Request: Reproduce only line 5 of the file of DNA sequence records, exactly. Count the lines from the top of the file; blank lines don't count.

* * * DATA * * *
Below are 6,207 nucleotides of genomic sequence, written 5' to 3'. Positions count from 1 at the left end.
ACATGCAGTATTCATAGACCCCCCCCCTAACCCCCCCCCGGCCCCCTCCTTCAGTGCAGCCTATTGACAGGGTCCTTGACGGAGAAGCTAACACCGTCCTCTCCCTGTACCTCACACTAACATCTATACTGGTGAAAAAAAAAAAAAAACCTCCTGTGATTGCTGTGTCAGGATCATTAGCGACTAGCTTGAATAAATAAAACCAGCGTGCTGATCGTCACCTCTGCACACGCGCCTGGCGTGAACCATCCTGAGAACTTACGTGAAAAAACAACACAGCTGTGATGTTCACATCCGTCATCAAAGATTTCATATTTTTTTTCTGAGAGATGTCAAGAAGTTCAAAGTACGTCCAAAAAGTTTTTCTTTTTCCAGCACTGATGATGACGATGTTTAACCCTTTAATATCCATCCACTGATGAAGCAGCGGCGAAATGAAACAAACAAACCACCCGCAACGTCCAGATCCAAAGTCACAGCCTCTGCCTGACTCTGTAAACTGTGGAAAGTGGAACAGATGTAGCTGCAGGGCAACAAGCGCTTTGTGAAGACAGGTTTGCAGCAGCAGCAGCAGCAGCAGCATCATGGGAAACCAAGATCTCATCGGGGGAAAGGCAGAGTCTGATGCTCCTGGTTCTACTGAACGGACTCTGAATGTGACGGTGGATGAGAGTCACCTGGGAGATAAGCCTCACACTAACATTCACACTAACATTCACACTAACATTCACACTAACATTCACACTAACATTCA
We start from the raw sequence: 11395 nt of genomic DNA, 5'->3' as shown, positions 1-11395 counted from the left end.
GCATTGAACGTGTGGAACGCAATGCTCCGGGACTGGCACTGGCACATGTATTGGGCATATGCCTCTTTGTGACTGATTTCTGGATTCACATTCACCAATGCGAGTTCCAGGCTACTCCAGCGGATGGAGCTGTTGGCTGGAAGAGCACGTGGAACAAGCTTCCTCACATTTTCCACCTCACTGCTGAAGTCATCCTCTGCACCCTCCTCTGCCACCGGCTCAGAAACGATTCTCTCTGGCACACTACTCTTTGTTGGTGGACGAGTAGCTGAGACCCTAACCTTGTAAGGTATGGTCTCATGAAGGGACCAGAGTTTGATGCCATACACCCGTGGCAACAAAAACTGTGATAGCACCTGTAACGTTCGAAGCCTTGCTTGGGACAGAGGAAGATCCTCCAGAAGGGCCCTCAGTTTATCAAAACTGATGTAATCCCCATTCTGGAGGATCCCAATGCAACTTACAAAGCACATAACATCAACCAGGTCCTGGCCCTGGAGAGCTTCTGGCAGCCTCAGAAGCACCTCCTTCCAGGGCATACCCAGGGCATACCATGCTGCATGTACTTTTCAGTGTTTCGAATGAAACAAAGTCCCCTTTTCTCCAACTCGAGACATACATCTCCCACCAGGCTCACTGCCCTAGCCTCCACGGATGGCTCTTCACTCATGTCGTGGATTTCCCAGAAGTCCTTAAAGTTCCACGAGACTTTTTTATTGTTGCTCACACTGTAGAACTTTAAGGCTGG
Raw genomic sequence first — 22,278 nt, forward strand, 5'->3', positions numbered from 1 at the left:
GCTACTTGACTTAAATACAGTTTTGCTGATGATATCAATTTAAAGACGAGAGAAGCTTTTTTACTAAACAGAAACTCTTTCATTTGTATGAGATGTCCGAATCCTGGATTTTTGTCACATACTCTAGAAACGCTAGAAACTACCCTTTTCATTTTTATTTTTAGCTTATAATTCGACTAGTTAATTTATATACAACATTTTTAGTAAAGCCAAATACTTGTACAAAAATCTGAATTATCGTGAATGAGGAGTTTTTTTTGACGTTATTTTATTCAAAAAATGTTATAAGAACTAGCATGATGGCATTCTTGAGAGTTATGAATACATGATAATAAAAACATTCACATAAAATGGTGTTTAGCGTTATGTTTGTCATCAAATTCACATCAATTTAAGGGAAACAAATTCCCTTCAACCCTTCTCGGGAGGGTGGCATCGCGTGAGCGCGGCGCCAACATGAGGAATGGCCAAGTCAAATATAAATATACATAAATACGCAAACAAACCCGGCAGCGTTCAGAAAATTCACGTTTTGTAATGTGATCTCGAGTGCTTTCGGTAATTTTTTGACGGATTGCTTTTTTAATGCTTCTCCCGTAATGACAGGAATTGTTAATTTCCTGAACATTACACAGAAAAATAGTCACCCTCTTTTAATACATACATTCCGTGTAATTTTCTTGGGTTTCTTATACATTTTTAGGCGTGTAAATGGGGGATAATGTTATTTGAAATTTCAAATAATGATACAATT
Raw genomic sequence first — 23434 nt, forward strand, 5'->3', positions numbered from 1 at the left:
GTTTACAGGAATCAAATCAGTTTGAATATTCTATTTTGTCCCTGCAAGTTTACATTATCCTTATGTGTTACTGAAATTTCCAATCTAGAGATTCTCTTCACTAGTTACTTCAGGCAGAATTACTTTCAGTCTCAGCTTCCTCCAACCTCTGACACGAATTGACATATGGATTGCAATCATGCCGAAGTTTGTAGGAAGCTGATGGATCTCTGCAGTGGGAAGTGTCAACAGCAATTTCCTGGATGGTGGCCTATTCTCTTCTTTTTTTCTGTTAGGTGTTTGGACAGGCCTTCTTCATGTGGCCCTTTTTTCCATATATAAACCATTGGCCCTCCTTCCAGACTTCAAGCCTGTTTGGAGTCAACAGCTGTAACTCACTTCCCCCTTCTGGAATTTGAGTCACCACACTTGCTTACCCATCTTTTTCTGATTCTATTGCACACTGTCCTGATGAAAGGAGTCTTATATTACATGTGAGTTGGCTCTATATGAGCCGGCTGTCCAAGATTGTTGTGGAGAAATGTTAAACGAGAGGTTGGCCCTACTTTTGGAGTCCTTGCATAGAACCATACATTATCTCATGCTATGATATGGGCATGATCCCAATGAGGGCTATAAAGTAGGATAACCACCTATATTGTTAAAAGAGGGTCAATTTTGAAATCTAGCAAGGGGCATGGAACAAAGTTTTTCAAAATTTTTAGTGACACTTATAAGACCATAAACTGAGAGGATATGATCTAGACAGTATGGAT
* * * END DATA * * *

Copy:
Raw genomic sequence first — 22,278 nt, forward strand, 5'->3', positions numbered from 1 at the left: